Today I'd like to take a moment to talk about airbrushing basics. I feel that it is an art form that is very under represented here on deviantART and perhaps with a little education on it, more people might become interested in airbrushing.
Airbrushes come with a few different features which I've outlined below to help make an educated guess on what type would best suit you if this is something you're interested in trying.
Suction feed airbrushes suck the paint up into the airbrush. These airbrushes are sometimes easier to hold steady since the bottle can aid in gripping your airbrush well for maximum control (two handed grip). They are also great if you want to lay down the same color to a larger area since you have a larger capacity to hold paint. Another benefit is that it can be much easier to switch colors by simply removing the paint bottle, running your brush clean and attaching the new bottle.
Single action airbrushes are pretty simple, you pull back on the lever and paint comes out in a constant and steady flow until you move the lever back to the off position, or you run out of paint. These airbrushes are generally cheaper than double action ones so may be the way to go if your budget is tight or you do not plan on doing overly detailed work. Single action airbrushes, while certainly worthwhile, do not provide the same versatility that dual action ones will. With single action airbrushes there is no control over the amount of air or paint being drawn through the airbrush while spraying. You can however still adjust these things while not spraying, or simply change your distance from what you are airbrushing to get a better range.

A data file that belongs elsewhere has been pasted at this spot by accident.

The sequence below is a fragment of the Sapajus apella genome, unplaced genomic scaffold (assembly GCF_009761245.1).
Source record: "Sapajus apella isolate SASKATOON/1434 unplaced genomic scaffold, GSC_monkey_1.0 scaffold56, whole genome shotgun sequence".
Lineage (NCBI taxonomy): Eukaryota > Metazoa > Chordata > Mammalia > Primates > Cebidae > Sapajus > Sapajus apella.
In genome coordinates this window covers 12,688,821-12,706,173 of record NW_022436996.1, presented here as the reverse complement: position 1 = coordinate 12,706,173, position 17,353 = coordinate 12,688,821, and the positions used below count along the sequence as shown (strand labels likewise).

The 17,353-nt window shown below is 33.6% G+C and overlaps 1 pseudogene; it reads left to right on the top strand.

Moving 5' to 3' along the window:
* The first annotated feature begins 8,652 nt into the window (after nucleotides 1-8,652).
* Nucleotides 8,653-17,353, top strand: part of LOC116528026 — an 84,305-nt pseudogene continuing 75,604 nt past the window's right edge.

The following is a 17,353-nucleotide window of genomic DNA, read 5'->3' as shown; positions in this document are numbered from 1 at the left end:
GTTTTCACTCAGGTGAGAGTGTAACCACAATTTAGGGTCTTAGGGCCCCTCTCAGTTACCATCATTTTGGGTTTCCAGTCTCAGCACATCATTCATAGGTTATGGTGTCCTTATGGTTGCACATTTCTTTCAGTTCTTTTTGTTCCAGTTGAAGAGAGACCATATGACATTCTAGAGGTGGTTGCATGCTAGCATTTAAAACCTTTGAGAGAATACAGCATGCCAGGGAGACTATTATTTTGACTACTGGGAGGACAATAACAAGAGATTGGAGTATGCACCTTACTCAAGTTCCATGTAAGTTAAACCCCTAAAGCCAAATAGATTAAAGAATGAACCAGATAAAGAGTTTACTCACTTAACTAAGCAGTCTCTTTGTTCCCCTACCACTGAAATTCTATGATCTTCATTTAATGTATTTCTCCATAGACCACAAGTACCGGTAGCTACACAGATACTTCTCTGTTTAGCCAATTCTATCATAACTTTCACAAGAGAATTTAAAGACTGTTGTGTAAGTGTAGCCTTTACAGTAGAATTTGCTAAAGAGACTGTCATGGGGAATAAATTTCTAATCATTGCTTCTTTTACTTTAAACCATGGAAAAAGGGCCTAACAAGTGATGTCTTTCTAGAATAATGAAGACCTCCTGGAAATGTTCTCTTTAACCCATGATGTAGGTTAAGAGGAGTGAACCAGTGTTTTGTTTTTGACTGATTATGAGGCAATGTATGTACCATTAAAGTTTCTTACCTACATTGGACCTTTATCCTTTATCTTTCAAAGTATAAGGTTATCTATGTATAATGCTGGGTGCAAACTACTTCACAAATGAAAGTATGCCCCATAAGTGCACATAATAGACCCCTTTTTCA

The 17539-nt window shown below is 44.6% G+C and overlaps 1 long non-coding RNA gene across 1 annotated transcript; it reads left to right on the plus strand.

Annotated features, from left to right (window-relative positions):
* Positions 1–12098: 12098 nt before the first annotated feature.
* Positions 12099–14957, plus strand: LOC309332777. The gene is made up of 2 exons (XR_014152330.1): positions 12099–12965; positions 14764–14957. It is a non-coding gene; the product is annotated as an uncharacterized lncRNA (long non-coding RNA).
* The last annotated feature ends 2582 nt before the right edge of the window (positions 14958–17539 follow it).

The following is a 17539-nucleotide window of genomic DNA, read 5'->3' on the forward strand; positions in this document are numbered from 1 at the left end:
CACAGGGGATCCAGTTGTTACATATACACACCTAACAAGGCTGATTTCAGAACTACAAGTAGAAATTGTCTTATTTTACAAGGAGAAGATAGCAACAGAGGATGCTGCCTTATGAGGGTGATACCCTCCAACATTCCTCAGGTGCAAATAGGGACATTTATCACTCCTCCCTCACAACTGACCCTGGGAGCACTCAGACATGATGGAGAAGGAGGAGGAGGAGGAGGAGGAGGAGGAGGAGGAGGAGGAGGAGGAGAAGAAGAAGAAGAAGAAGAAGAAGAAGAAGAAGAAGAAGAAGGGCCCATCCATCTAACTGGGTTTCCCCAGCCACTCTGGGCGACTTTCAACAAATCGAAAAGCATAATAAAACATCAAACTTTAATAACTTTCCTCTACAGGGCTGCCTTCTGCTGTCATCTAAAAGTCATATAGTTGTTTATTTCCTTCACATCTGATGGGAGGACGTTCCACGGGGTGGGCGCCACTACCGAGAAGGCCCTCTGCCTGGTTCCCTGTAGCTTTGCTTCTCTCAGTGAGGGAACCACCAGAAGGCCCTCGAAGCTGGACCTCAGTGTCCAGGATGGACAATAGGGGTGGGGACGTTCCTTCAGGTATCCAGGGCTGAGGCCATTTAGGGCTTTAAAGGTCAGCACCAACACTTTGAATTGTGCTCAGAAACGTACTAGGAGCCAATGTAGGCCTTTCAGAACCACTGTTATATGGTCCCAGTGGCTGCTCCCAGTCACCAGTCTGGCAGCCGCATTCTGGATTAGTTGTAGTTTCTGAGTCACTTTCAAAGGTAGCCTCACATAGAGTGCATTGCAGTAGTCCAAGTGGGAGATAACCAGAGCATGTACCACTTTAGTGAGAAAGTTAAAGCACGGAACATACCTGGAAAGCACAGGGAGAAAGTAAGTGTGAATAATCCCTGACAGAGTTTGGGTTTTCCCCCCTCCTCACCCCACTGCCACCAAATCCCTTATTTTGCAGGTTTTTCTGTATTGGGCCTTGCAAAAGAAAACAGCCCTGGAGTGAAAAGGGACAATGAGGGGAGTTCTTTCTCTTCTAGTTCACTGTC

Think of this functionality like you would pressure sensitivity in a drawing tablet. Depending on how far back you pull the lever on these airbrushes, the more or less paint you'll have coming out. This is great especially if you plan on working with small details often. Double action airbrushes tend to be more expensive than single action ones, though the added cost is usually worth the money spent. These airbrushes are more versatile. While these may take a bit more time to master, they really do give you a much broader range of how you can work with your airbrush.
If you are interested in getting into or trying your hand at airbrushing you'll need an air compressor.
Air compressors can range in price from roughly 50$ - 500$ and up. This is usually where the bulk of your start up costs will go when you decide that airbrushing is for you. It is worth noting that while the cheaper air compressors will do what they are meant to do, if you plan on working on larger projects that require you to airbrush for longer periods of time, you will likely want an air compressor with a higher HP/Volume that way you won't need to wait for the compressor to refill in order to continue working.
Air compressors can also be quite loud and noisy so if that is something you do not desire you can either put the compressor in another room and run a long hose to your working area in order to drown out some of the noise. Or, you can also buy a compressor that is specially designed to not be so loud.
There are various types of paint you can use for airbrushing and when all is said and done, the type of paint best suited to your art or project will depend on what exactly you plan on painting, or painting on. I won't go into detail on the various paints since it really does depend on what you plan on airbrushing as to which paints are best but I do want to take a moment to talk about pre mixed vs mixing your own paints.
While mixing your own paints is definitely cheaper, it does come with its own challenges. For example mixing your own paints can give you small clumps you didn't notice which can clog up your needle, or you may make the mixture too runny or too thick and either have paint that is quite runny, or clog up your needle.